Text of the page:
USDA warns of food-price shock

By Reuters
Posted Feb. 24 at 2:23 p.m.

U.S. consumers could see food costs spiking to levels seen during the food crisis of 2008 on higher commodity and energy prices, the Agriculture Department said on Thursday.

Food prices are forecast to rise 3.5 percent this year — nearly double the overall inflation rate. The lion’s share of the increase is expected in the second half of 2011, when the recent uptick for commodities, such as corn and soybeans, makes its way through the food system. Just last month, USDA forecast an increase of 2.5 percent in 2011.

Food prices soared 4 percent in 2007 and 5.5 percent a year later — the biggest increase since 1990 — as world  stockpiles ran low. Volatile agriculture and energy prices could help food prices challenge those levels in 2011, said USDA economist Ephraim Leibtag at the department’s annual Outlook Forum.

“Given that it’s still earlier in the year, I’m prone to be conservative on the side of the forecast,” said Leibtag. “It’s a possibility. I wouldn’t be shocked but I’m not predicting it now.”

World Bank chief Robert Zoellick said last week global food prices have reached “dangerous levels” and warned they could complicate fragile political and social conditions in the Middle East and Central Asia.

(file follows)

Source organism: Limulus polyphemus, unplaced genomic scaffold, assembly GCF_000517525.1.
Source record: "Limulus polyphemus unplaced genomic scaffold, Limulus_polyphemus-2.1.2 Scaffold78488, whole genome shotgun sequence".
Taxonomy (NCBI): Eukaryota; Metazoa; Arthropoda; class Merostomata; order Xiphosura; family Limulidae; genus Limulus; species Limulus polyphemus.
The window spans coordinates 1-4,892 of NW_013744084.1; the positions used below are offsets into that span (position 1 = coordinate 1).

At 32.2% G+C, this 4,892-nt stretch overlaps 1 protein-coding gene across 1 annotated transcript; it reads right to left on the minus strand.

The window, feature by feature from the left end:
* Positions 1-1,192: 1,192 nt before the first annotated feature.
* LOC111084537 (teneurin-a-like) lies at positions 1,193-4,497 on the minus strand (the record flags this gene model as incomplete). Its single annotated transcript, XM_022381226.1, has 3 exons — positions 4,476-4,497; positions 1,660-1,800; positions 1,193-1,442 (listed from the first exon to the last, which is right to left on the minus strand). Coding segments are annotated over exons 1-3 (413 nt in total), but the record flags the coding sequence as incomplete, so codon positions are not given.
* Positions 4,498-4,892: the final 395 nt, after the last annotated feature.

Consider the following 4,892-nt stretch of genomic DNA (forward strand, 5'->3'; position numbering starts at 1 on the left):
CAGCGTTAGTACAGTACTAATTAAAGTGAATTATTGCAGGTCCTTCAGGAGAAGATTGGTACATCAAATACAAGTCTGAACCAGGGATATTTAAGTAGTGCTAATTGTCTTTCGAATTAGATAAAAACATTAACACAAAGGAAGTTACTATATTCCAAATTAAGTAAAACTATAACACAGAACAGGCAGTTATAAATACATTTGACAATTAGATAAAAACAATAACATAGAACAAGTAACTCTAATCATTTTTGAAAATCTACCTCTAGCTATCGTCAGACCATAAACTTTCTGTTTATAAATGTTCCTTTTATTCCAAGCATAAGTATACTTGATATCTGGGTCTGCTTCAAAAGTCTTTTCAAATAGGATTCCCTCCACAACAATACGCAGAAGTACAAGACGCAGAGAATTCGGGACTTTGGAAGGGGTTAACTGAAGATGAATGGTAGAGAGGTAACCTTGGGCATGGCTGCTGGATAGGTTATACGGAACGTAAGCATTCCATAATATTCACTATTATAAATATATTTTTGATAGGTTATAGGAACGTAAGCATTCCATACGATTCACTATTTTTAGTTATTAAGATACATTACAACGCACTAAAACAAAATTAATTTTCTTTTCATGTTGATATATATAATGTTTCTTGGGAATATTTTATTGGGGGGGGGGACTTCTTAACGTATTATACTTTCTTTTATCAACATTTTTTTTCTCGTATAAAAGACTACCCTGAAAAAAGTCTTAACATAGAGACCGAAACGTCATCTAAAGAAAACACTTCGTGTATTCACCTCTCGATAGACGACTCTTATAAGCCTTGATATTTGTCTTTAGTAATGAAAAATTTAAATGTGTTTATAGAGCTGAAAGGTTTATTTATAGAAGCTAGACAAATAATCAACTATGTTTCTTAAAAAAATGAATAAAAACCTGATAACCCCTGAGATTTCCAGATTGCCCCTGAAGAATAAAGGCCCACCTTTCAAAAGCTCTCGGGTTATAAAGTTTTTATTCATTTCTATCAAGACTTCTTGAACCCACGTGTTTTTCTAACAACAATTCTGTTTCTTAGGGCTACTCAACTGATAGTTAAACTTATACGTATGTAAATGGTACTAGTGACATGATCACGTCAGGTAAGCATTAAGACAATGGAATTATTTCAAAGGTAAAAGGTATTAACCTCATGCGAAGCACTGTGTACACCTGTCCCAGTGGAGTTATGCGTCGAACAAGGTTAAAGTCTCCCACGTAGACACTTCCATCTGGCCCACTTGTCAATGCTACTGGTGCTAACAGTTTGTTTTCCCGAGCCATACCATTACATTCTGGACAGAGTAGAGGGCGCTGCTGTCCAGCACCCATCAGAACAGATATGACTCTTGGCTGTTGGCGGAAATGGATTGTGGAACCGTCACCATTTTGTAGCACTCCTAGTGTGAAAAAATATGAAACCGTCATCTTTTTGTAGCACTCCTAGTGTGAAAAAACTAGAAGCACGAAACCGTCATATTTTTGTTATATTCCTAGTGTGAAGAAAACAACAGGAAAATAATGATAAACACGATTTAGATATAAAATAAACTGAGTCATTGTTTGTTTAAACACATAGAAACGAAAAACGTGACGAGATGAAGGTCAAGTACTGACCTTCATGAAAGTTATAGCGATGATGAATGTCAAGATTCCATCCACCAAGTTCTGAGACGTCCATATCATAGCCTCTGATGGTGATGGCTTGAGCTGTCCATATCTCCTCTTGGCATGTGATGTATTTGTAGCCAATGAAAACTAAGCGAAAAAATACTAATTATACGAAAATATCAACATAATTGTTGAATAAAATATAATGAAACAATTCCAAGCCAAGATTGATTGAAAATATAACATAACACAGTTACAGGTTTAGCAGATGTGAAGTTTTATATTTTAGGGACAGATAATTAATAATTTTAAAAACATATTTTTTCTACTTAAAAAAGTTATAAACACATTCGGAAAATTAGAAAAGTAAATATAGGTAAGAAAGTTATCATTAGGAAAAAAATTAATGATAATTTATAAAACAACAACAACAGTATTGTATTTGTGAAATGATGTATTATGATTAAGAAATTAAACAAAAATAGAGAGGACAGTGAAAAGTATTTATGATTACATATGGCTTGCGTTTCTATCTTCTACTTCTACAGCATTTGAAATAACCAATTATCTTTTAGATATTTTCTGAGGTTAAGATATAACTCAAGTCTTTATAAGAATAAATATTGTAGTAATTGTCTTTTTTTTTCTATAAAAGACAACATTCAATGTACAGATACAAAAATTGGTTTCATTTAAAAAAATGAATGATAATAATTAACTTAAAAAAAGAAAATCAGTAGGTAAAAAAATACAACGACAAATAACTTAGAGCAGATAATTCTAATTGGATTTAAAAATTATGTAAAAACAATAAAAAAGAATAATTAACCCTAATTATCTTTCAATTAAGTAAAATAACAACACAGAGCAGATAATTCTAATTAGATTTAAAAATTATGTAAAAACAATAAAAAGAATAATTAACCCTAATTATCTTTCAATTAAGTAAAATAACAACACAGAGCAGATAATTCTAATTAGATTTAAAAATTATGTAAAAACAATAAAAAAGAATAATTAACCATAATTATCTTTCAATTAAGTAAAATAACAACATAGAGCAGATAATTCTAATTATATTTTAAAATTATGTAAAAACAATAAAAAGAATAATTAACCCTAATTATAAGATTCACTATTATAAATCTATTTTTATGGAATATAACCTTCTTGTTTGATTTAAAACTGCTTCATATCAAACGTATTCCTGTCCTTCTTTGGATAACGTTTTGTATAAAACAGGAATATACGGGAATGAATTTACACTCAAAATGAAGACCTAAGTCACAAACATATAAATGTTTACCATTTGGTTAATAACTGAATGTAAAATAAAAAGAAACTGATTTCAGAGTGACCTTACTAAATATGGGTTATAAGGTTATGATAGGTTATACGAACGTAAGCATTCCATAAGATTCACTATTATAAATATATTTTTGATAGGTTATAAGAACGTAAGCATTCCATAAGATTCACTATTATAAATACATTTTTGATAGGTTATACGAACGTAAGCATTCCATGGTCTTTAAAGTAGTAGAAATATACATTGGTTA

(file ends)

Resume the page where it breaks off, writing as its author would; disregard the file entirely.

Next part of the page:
Agriculture Secretary Tom Vilsack said the United States and other global producers are “better prepared to respond” to rising food prices after the run-up in 2007 and 2008. “We’re keeping an eye on this,” he said.

In its new forecast, USDA said food will rise party due to higher costs for meats, poultry and fish, which make up 12.5 percent of total food spending. Overall, costs for these items are forecast to rise 4 percent compared with 3 percent forecast last month.

Prices for fruits and vegetables, which account for 8.4 percent of food spending, also will rise 3.5 percent, rather than the 3 percent forecast in January. Cereals and bakery products were increased to up 4 percent from 2.5 percent, and sugar and sweets up 3 percent from 2.5 percent.

Despite the recent pullback for some commodities such as wheat, soybeans and corn remain near a 2-1/2 year high. Oil surged to 2-1/2 year highs near $120 a barrel on Thursday as the revolt in Libya choked exports but prices later eased as Saudi Arabia assured European refiners it could fill any supply shortfalls.

Energy is used for everything from producing, transporting and making packaging for food.

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